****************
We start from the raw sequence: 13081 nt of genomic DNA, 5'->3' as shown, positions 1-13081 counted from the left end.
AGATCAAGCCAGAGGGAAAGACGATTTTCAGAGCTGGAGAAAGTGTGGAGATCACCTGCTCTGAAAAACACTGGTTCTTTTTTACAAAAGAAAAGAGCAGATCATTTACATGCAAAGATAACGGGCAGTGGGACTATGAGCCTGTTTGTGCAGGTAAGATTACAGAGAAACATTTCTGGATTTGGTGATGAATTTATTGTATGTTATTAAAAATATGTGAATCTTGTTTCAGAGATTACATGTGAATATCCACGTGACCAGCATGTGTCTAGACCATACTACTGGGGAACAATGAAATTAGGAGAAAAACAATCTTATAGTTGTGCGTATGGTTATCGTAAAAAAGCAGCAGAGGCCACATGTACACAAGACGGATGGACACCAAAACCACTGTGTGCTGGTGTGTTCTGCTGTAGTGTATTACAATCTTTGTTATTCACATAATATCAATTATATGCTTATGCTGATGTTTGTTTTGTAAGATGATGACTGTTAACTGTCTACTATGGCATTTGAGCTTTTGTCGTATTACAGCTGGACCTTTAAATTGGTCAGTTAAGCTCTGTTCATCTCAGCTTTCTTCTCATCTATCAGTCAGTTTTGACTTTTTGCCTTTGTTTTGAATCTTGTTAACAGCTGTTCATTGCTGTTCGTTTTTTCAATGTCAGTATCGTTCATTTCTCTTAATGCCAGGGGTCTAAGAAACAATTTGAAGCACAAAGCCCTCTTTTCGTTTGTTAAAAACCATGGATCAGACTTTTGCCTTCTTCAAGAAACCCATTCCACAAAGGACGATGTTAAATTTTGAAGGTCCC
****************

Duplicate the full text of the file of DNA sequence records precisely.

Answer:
We start from the raw sequence: 13081 nt of genomic DNA, 5'->3' as shown, positions 1-13081 counted from the left end.
AGATCAAGCCAGAGGGAAAGACGATTTTCAGAGCTGGAGAAAGTGTGGAGATCACCTGCTCTGAAAAACACTGGTTCTTTTTTACAAAAGAAAAGAGCAGATCATTTACATGCAAAGATAACGGGCAGTGGGACTATGAGCCTGTTTGTGCAGGTAAGATTACAGAGAAACATTTCTGGATTTGGTGATGAATTTATTGTATGTTATTAAAAATATGTGAATCTTGTTTCAGAGATTACATGTGAATATCCACGTGACCAGCATGTGTCTAGACCATACTACTGGGGAACAATGAAATTAGGAGAAAAACAATCTTATAGTTGTGCGTATGGTTATCGTAAAAAAGCAGCAGAGGCCACATGTACACAAGACGGATGGACACCAAAACCACTGTGTGCTGGTGTGTTCTGCTGTAGTGTATTACAATCTTTGTTATTCACATAATATCAATTATATGCTTATGCTGATGTTTGTTTTGTAAGATGATGACTGTTAACTGTCTACTATGGCATTTGAGCTTTTGTCGTATTACAGCTGGACCTTTAAATTGGTCAGTTAAGCTCTGTTCATCTCAGCTTTCTTCTCATCTATCAGTCAGTTTTGACTTTTTGCCTTTGTTTTGAATCTTGTTAACAGCTGTTCATTGCTGTTCGTTTTTTCAATGTCAGTATCGTTCATTTCTCTTAATGCCAGGGGTCTAAGAAACAATTTGAAGCACAAAGCCCTCTTTTCGTTTGTTAAAAACCATGGATCAGACTTTTGCCTTCTTCAAGAAACCCATTCCACAAAGGACGATGTTAAATTTTGAAGGTCCC